Why almost-degenerated objects are sometimes good objects

The ``classical'' way to interpret an object-oriented system is as a set of entity objects that hold data inside and respond to messages that can modify the internal data and state. According to some design methodologies (see [Abbot, 1983]) each noun in the domain's terminology must become an object and each verb must become a method on an object. The Expert pattern included in the GRASP catalogue [Larman, 2002], which is dedicated to illustrate basic and fundamental concepts in object-oriented analysis and design, recommends to assign the operations to the class who owns the data needed by the operation. According to some OO purists objects that only hold data inside or only have methods but no attributes should be considered degenerated objects.

Nevertheless, there are many signs that this conception of a class as an extension of an abstract data type is too constrained and not always recommendable. First it is interesting to note that modern object-oriented design has not followed this model. Design patterns and magical objects such as containers, iterators and traits[Alexandrescu, 2001] are good examples of objects that would be considered ``degenerated''.

It would be fairly simple to implement this classical object-oriented model (a class is a set of attributes plus a collection of methods that can be applied to these data) if we were just to model simple time-domain processes. An Audio class might have, for example, a DoIIRFilter() method. The Audio class would respond to this message by invoking the corresponding Infinite Input Response filtering algorithm. Even in this case the class would grow to the infinite and would not be maintainable or extensible.

Furthermore such a model does not stand true if more complex processes are to be applied, specially if a particular process is meant to change the representation of the data. As an example imagine how you would model an FFT. We could still have an Audio class with a DoFFT() method. This method, though, would change the representation of the signal in such a way that it would be very difficult to maintain this same representation as data of the same Audio class.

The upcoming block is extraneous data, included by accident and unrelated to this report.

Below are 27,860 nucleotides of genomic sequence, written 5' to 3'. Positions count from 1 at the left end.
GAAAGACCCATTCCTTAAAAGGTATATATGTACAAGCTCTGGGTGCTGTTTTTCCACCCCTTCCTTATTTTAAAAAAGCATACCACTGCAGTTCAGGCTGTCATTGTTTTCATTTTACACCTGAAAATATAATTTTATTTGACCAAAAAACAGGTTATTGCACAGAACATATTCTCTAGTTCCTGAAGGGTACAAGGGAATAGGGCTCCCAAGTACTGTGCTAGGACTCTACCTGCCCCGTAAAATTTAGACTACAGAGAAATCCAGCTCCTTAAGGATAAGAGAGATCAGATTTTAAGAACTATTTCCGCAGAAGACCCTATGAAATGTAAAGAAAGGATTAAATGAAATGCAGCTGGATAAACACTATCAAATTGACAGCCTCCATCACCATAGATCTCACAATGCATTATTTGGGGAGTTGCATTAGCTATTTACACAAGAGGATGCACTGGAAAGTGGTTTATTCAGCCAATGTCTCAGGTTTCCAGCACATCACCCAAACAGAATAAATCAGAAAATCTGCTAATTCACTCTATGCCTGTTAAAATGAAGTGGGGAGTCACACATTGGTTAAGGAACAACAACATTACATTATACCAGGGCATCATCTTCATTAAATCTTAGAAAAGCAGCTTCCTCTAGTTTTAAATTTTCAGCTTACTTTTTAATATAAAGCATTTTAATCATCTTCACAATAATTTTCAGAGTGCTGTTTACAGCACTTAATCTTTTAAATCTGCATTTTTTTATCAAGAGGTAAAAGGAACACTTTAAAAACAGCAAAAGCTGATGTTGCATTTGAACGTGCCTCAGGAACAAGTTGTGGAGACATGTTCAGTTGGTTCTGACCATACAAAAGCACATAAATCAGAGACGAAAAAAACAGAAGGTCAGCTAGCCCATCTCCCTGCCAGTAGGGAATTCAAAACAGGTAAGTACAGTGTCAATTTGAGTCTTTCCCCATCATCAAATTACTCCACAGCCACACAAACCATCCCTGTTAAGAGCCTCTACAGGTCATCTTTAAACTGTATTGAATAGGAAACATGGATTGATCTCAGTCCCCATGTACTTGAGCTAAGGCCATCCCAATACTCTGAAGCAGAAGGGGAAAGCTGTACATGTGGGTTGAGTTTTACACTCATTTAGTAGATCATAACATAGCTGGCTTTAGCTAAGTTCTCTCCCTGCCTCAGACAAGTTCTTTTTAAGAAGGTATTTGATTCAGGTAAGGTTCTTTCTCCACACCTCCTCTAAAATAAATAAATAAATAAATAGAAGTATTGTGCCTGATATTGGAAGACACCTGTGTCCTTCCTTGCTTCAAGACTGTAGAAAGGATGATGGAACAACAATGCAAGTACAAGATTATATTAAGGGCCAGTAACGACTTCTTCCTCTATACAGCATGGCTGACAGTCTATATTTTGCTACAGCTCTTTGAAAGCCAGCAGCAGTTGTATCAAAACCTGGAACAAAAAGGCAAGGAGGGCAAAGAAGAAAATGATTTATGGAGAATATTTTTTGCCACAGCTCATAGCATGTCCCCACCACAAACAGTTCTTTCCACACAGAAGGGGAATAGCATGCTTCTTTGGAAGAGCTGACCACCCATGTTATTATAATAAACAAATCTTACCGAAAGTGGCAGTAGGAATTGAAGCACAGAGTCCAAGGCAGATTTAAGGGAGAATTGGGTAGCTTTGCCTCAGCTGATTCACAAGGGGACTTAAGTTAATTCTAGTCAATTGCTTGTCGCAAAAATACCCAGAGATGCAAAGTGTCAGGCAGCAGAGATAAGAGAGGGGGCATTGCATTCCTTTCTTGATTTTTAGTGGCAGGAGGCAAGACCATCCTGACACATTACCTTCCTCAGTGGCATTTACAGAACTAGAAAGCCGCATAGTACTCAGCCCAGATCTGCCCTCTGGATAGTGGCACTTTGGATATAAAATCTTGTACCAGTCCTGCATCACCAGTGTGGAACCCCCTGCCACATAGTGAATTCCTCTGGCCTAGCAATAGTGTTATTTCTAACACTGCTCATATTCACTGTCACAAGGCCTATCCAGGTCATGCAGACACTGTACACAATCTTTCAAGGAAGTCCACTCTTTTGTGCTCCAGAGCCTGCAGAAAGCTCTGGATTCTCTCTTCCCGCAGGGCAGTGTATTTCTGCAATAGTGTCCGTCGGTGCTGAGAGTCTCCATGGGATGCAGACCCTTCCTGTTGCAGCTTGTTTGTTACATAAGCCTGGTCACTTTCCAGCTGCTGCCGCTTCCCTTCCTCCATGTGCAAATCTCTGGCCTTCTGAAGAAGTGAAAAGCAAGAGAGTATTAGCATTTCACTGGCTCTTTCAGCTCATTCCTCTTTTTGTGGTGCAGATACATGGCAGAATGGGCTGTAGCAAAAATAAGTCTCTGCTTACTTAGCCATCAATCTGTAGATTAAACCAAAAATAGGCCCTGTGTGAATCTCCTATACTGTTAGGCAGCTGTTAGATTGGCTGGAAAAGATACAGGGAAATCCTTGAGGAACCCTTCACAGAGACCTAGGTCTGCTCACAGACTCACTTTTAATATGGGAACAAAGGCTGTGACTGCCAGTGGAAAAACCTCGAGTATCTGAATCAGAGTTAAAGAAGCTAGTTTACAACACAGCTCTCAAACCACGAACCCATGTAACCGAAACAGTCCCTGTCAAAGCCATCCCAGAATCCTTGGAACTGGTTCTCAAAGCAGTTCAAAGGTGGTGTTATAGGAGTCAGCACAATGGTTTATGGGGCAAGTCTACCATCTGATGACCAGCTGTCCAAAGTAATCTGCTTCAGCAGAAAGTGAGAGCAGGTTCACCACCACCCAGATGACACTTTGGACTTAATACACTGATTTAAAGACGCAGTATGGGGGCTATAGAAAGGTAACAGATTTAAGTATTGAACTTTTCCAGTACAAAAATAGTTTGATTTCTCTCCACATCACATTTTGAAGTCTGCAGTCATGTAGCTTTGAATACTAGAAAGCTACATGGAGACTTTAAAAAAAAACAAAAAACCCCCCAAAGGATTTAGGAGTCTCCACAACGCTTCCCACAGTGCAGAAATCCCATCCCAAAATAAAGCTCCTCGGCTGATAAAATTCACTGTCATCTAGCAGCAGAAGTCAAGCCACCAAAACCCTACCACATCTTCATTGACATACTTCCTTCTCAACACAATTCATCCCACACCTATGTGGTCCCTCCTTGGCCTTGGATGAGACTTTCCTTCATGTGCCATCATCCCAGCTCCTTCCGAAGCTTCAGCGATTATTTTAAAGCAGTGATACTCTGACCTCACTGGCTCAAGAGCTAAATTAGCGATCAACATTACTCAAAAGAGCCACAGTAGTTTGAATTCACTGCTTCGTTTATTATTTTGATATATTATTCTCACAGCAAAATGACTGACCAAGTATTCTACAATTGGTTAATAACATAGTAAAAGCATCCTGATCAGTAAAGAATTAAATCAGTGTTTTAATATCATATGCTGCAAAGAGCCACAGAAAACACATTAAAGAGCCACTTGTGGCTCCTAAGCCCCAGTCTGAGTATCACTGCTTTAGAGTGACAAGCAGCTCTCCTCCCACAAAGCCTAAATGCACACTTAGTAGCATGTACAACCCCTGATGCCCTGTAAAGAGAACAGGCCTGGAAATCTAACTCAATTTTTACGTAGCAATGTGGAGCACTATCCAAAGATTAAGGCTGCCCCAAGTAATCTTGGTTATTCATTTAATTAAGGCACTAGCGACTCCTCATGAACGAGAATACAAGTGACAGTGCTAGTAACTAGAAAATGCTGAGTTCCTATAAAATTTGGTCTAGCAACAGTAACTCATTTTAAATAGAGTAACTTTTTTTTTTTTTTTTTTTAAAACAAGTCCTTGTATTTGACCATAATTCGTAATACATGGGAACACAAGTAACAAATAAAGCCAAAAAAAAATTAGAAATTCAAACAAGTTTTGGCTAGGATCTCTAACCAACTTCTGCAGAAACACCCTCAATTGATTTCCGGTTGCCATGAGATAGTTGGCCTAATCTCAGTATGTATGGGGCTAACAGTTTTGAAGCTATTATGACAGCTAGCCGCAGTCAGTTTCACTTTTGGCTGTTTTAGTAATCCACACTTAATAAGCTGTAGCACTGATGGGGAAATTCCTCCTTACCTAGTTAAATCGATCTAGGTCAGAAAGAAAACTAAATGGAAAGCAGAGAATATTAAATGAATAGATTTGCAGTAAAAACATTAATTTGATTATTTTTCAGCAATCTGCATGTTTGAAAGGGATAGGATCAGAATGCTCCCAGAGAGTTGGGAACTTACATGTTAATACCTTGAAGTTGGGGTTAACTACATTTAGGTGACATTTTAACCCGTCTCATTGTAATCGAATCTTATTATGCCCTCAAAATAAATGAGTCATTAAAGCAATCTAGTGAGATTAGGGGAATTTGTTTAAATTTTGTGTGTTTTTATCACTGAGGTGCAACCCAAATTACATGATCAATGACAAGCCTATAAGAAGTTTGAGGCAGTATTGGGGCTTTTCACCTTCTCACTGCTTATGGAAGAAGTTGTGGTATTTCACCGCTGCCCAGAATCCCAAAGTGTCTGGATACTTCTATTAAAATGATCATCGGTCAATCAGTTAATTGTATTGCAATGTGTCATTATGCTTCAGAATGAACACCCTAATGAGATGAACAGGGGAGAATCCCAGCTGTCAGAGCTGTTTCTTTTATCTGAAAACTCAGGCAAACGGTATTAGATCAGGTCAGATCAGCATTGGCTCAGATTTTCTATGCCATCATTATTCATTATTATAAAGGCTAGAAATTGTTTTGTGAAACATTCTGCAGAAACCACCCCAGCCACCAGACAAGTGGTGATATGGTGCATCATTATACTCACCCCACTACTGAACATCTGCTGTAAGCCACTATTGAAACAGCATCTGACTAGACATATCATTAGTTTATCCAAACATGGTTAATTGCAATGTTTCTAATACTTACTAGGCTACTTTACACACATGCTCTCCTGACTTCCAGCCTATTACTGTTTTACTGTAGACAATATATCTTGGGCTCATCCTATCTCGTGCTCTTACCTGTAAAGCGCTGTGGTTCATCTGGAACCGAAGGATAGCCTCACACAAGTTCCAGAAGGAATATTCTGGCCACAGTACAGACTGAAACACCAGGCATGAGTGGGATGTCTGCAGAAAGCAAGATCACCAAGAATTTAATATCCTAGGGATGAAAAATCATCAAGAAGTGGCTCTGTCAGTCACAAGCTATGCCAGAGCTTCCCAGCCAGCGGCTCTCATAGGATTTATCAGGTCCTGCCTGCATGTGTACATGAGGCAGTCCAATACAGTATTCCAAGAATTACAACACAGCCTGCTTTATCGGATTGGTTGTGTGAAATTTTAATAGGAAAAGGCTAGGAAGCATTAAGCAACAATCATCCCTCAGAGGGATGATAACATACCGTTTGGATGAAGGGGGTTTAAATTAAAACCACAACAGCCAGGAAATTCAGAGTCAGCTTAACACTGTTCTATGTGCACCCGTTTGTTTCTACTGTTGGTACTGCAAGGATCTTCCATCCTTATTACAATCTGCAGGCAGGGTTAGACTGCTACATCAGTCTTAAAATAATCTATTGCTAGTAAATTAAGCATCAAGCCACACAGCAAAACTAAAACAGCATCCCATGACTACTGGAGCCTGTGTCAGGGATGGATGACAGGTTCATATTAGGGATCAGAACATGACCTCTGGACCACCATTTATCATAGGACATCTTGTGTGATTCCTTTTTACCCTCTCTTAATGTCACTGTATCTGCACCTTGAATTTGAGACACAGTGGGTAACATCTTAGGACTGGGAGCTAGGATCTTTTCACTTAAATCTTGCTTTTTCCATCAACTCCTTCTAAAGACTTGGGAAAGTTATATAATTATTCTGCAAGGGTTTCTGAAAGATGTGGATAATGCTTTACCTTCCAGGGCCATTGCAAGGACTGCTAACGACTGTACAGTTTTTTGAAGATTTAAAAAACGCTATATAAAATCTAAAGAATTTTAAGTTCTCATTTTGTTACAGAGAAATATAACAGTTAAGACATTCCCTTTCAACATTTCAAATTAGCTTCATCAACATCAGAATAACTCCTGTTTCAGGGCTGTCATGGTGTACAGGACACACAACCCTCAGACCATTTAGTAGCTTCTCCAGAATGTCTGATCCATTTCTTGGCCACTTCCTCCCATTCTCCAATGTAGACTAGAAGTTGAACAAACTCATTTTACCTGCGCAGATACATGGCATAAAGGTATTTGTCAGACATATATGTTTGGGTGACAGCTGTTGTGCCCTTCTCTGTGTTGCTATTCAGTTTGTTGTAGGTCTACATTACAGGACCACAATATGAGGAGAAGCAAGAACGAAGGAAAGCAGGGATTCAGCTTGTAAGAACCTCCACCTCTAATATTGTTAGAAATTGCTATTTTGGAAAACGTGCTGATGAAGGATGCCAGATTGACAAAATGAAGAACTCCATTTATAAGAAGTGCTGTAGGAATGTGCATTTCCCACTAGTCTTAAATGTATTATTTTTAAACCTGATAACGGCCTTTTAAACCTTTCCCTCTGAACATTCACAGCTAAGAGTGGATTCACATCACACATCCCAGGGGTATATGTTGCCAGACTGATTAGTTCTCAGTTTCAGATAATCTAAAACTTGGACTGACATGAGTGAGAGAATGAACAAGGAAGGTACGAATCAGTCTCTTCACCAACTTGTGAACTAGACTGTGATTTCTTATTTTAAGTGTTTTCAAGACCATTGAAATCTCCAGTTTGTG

In many cases, it is interesting to keep a conceptual distinction between operations and data. This idea has been used in many different situations. In [Halbert and O'Brien, 1987], the authors say that there are times when operations are so complex that it is better they become objects in themselves. The authors list the following reasons for doing so:

  1. The operation is a useful abstraction.
  2. The operation is likely to be shared by different classes.
  3. The operation is complex.
  4. The operation makes little use of the representation of its operands.
  5. Relatively few users of the class will want to use the operation.
Some other reasons that could be added to this list are: parts of the operation are shared between different operations, the operation can be applied to different kinds of data, the operation has memory or many different operations can be applied to the same class of data.

Our domain is digital signal processing and we need to find a metaphor that is close to the experts understanding of their domain. In digital signal processing, users expect to find a clear distinction between a process and its input and output data.

At this point it is important to stress that our point of view on object-oriented design is very close to that of Nygaard's, already described in 1.2.3. An object-oriented model is always modeling a system. And a system, as explained in section 1.2.1, is a set of interacting objects, which are usually representing processes in the system. Our definition of a Processing object is in line with this idea of object-orientation and would be even be admitted by more traditional definitions. Booch [Booch, 1994b], for instance, after citing more restrictive definitions ends up defining an object as ``anything with a crisply defined boundary'' and he gives the example of a chemical process in a manufacturing plant.

And although the objects in a system are usually representing processes, we believe that we should also model as an object all the data involved in them. As a matter of fact, a model can be only classified as good or bad if it fits its purpose (see section 1.2.2). Other authors have also agreed on this same idea. In [Graham, 1991], Ian Graham describes several methods for deciding what should and should not be an object but he also emphasizes the fact that ``purpose is the chief determinant of what is to be a class''.

Finally, another hint that promote the idea that DSPOOM is ``truly'' object-oriented is that it provides many of the advantages of object-orientation such as: